The IMWG has its roots in the IMF’s Scientific Advisory Board (SAB), which was formed in 1995. Beginning in 2000, IMF Scientific Advisors met every two years to exchange ideas and collaborate on myeloma research. In addition, from 1994 to 2000, the IMF organized the biennial International Myeloma Workshop, which today draws hundreds, sometimes thousands of participants from around the world.
Sensing a need for a more intimate event that encouraged dialog among experts, the IMF organized the IMWG Summit, which made its debut in 2010 in Barcelona, Spain. There was some uncertainty in the beginning, recalls IMF Chairman Dr. Brian Durie, but the opportunities for interchange among investigators proved to be very popular.
A five-year plan, he says, was quickly developed. Where do we want to be in five years? What are the things we can do that will really make a difference? What are the best ways to educate the community?
To answer these questions with maximum efficiency, a structure was put in place. IMWG members are divided into workgroups. Researchers in each group work together to examine such important topics as frontline therapy, continuous therapy, the role of transplant, genetic risk stratification, renal impairment, and treatment of elderly patients.
Following its successful launch, subsequent IMWG Summits have been held in London (2011), Vienna (2012), Stockholm (2013); in Milan (2014) and Vienna (2015).
During these years, the membership of the IMWG has grown dramatically along with the influence and stature of the IMWG, as the result of its many publications in scientific journals and guidelines for myeloma treatment and diagnosis.
IMWG co-chair Dr. S. Vincent Rajkumar, the Edward W. and Betty Knight Scripps Professor of Medicine at the Mayo Clinic in Rochester, Minnesota, joined in 2004, after reading the organization’s first three papers and finding himself with an intense desire to be part of this group, and to contribute.
The fourth paper published by the IMWG was co-written by Dr. Rajkumar and IMF Chairman Dr. Brian G.M. Durie. The topic was uniform response criteria for myeloma and it has become one of the most cited papers in myeloma.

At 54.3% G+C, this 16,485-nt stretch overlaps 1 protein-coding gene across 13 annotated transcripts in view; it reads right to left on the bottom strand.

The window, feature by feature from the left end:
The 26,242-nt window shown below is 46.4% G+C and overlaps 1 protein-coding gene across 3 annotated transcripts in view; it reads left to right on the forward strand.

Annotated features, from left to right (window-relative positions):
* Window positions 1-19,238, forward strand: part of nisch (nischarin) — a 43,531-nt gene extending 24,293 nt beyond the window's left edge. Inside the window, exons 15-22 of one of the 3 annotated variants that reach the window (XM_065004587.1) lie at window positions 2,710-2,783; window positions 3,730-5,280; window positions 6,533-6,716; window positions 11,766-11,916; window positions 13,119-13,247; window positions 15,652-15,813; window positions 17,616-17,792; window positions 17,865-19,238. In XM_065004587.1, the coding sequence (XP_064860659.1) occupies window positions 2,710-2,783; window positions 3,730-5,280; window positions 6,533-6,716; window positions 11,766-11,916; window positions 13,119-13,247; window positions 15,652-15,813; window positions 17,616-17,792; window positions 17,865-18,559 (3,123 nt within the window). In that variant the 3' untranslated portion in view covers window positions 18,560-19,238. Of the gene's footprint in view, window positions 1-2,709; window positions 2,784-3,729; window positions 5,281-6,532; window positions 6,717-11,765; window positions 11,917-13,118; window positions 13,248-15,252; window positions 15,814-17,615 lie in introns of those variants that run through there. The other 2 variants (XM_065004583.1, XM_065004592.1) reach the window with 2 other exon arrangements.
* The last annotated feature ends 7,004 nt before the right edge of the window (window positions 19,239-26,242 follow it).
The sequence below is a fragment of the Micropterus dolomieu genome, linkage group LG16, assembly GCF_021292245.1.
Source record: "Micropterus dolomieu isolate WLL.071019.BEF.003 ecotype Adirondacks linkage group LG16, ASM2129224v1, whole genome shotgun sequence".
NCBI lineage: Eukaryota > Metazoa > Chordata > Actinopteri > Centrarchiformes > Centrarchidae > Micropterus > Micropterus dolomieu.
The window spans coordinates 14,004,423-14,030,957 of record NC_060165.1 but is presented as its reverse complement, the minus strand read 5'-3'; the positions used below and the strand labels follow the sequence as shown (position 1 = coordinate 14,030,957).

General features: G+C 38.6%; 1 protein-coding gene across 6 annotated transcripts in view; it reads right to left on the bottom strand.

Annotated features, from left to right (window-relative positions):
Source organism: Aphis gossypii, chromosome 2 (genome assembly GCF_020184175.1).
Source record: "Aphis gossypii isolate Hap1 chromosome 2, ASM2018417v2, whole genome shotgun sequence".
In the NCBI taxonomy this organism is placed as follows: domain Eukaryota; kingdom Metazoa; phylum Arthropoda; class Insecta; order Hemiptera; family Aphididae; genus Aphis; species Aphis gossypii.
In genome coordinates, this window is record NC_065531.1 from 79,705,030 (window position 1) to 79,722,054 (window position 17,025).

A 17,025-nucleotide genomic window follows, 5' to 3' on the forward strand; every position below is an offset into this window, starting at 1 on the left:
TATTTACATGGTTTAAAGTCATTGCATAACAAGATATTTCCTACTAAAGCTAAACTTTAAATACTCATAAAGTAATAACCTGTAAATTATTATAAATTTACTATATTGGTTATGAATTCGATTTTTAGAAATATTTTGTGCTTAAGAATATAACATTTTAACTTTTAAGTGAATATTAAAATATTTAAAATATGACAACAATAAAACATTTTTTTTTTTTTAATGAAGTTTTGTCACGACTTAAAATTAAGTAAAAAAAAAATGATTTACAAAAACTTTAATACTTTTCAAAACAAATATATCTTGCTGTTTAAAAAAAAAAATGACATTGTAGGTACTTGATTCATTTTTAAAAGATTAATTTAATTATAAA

Membership in the IMWG has been “very rewarding” for Dr. Rajkumar, not least for its collaborative nature. He has been part of many research projects with the IMWG that would not have been possible without the cooperation of numerous investigators.
The disease is extraordinarily complex, and no one person can have a full understanding of the ever-growing body of knowledge. By pooling resources, databases, and samples we can achieve far more than we can do alone.
Dr. Rajkumar values the collective wisdom he can tap into when writing an important paper, such the recent IMWG updated criteria for the diagnosis of multiple myeloma, which appeared in The Lancet. I received comments from more than 80 of the world’s best experts on developing this document and 34 authors from around the world, he said.
We managed to look at almost every paper that was done which pertains to these diagnostic criteria and to any changes we are planning to make, so that any change has had a lot of thought gone into it. It’s not just me. It’s Dr. San Miguel and every one of the 34 authors and the 50-odd people who provided comments that we were not able to name as authors.
A member of the IMWG since 2010, Ola Landgren, MD, PhD, of Memorial Sloan Kettering Cancer Center in New York City, agrees. The International Myeloma Working Group provides a network for collaboration, development of new ideas and the opportunity to move larger questions forward.
Dr. Landgren’s work under the auspices of the IMWG has included leading a study on second primary malignancies (SPMs) in some patients following myeloma treatment.
Creating, supporting and hosting the important work of the IMWG and its members is a critical element of the IMF’s mission to expand myeloma research and to educate myeloma patients around the world. As Dr. Shaji Kumar of Mayo Clinic noted, The IMF brings everyone together under one roof, with the common goal of improving outcomes for patients and eventually curing this disease.
Dr. Rafat Abonour of Indiana University’s Melvin and Bren Simon Cancer Center in Indianapolis, Indiana, has been a part of the IMWG for more than 10 years. His membership, he said, has given him the ability to exchange ideas with the most talented researchers in his field resulting in improved health outcomes for his patients.
Myeloma is a complex and relatively rare disease, but I strongly believe a cure is possible, said Dr. Abonour. To obtain it, we will need to work together exploring the biology and treatment of the disease. We owe it to our patients to be united in order to realize a cure. The IMWG is a great vehicle to achieve that goal.